An Approach that Works
We now have ample evidence that traditional, lecture-based forms of mathematics instruction do not work for most students. Passively listening to someone else explain mathematics is a poor way to learn it. To help students learn, they must be actively engaged in making sense of the mathematical ideas.
What Does this Mean in Practice?
Effective active learning happens when students:
- are involved in making meaning of the new mathematical ideas they encounter,
- challenged to discover relationships among and uses for the mathematical ideas they know, and
- prove their own theorems.
Learning by Inquiry is a pedagogical approach with a long pedigree, rooted in the work of Dewey and Piaget. It is a structured approach to learning mathematics, leading students through a succession of ever more challenging problems and proofs that force them to build a coherent understanding of mathematical ideas and concepts. Its goal is nothing less than equipping them to determine when and how particular techniques or approaches might be used in solving an unfamiliar problem. It takes the focus off the instructor and onto the students who spend class time wrestling with problems and proofs they have never seen before, but have been carefully chosen so that they can find their way through to a solution.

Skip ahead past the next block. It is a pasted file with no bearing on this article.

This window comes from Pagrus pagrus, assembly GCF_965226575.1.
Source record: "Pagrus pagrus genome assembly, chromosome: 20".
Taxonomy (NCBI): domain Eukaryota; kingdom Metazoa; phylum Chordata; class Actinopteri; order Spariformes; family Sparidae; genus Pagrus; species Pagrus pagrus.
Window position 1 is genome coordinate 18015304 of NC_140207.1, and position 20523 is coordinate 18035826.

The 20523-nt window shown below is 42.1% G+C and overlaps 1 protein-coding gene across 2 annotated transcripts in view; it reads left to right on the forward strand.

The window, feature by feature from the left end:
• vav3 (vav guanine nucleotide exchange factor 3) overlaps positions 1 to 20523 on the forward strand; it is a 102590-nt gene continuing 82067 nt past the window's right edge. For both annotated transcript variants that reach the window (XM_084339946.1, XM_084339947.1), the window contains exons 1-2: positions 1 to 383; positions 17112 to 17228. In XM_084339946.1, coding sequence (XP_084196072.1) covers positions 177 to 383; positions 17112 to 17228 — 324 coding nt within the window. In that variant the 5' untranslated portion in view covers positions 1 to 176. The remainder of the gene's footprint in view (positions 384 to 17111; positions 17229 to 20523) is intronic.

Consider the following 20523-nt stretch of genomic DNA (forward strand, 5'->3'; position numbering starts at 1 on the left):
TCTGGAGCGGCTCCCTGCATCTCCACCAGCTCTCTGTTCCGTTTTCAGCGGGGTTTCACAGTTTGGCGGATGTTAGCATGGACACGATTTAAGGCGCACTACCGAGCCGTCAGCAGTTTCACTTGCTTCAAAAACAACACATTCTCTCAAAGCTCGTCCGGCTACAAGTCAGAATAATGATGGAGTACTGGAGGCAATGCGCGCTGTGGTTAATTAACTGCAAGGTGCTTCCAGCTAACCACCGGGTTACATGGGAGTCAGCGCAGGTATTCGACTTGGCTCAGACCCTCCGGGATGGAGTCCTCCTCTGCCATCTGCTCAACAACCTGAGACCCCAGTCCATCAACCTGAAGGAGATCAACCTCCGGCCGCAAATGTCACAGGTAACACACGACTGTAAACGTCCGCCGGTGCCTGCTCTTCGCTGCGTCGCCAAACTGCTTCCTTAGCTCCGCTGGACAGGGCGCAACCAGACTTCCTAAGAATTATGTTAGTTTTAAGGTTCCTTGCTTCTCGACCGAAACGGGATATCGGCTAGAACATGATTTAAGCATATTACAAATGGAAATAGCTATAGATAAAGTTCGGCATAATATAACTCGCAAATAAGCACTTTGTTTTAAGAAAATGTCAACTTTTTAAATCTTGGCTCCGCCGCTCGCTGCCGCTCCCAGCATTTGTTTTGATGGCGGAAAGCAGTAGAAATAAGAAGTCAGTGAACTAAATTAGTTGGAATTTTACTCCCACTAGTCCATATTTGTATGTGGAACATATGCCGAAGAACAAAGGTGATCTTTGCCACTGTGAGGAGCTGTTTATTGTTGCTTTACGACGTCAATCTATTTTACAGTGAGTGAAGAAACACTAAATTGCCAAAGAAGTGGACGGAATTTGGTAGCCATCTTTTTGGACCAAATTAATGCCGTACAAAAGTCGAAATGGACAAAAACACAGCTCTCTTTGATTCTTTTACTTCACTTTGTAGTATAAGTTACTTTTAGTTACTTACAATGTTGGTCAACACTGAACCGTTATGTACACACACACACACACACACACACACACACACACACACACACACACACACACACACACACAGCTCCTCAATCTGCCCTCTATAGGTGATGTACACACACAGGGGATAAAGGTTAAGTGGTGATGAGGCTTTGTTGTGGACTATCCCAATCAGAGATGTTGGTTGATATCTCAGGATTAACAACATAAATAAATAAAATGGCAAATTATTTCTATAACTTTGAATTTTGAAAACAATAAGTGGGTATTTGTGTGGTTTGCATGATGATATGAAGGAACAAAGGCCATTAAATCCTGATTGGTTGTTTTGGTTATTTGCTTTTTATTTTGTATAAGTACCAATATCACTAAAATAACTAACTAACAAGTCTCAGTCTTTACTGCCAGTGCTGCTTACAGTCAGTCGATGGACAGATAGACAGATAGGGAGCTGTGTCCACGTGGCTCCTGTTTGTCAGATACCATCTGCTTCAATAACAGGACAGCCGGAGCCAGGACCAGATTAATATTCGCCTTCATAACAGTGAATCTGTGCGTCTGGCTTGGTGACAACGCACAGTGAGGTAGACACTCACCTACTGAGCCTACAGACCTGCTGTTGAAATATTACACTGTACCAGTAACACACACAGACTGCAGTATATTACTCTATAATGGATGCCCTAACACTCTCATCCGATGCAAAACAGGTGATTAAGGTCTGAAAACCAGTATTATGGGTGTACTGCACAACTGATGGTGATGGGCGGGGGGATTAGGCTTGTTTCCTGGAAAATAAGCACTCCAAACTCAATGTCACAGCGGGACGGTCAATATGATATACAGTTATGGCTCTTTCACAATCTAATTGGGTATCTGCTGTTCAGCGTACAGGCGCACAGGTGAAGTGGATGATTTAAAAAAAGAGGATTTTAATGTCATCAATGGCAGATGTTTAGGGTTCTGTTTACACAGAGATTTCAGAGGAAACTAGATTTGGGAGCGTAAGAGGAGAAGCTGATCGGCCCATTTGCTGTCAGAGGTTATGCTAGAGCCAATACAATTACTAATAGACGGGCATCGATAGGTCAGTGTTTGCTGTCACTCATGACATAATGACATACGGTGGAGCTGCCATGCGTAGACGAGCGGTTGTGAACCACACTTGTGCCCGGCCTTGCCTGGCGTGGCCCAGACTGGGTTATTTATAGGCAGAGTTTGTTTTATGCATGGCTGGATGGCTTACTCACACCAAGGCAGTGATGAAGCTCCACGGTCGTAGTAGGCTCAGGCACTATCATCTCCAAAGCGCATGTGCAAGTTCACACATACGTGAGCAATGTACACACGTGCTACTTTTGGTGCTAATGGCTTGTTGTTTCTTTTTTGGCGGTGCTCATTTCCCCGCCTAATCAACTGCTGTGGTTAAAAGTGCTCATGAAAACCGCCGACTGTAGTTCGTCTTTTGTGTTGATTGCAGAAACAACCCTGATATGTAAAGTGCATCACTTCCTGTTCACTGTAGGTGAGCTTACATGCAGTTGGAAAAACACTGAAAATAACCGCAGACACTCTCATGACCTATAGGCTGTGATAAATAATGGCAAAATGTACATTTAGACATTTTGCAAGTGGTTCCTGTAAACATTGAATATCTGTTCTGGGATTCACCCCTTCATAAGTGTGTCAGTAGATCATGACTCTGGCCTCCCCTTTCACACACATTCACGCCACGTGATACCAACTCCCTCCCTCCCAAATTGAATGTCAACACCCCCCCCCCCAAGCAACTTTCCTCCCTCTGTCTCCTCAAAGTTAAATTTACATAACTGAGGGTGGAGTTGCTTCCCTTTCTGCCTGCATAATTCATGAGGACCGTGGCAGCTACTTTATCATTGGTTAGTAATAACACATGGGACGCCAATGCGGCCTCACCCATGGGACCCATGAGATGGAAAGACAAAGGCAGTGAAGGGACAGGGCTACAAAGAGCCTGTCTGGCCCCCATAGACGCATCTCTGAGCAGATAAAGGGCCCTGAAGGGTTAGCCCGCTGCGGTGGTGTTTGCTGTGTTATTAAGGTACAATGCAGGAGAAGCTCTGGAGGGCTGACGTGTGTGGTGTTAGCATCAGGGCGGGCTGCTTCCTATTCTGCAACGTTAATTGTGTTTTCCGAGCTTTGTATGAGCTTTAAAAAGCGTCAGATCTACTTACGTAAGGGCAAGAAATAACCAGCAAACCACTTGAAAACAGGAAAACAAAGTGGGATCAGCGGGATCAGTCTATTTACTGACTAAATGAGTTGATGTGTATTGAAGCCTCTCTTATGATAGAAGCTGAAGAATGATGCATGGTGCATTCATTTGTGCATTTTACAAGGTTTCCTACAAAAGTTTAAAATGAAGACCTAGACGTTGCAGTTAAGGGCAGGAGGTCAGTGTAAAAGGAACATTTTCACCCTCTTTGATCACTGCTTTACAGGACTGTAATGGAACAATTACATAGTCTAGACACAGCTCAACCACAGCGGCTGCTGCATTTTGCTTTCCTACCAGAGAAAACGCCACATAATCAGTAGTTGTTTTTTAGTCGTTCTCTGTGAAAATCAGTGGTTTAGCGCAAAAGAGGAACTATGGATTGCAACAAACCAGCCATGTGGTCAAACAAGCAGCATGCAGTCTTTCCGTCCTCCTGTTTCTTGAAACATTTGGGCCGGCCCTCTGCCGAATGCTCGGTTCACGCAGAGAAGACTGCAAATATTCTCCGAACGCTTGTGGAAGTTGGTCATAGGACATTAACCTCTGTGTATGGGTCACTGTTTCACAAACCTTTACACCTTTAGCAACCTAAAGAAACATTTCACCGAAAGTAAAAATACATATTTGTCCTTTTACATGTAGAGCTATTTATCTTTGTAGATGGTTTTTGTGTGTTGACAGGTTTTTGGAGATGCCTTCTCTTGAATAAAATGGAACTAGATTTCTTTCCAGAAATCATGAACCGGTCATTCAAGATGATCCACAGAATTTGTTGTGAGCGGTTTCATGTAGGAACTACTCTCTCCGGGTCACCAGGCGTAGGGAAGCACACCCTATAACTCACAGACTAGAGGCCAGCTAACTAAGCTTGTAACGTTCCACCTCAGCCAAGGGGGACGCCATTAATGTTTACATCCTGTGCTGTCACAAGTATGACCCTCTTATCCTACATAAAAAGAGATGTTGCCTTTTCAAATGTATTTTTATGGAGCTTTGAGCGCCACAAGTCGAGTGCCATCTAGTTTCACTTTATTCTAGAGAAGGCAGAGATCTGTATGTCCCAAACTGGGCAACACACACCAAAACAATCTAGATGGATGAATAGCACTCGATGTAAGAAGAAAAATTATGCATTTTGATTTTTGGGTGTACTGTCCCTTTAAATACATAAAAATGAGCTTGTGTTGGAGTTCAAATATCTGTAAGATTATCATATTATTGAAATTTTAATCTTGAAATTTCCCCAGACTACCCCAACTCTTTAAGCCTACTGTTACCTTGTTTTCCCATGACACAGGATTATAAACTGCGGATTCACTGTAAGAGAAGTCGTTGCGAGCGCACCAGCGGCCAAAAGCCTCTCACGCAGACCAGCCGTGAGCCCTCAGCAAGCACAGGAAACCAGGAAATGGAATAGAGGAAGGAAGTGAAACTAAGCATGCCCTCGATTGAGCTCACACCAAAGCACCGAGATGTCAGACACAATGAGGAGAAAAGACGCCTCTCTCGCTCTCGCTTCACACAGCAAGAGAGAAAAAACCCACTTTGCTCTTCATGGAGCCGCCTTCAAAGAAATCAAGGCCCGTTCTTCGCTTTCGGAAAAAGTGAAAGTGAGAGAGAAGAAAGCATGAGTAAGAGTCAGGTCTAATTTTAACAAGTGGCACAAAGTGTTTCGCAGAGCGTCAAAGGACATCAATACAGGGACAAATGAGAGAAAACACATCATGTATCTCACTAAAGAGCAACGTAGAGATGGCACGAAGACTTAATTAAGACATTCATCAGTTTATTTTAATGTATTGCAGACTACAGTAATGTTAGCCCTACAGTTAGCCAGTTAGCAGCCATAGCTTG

A ninety-second introduction to Learning by Inquiry by Michael Starbird, University of Texas Distinguished Teaching Professor in the Department of Mathematics at the University of Texas at Austin:
Dr. Jo Boaler of Stanford University explains Learning by Inquiry in mathematics with secondary students: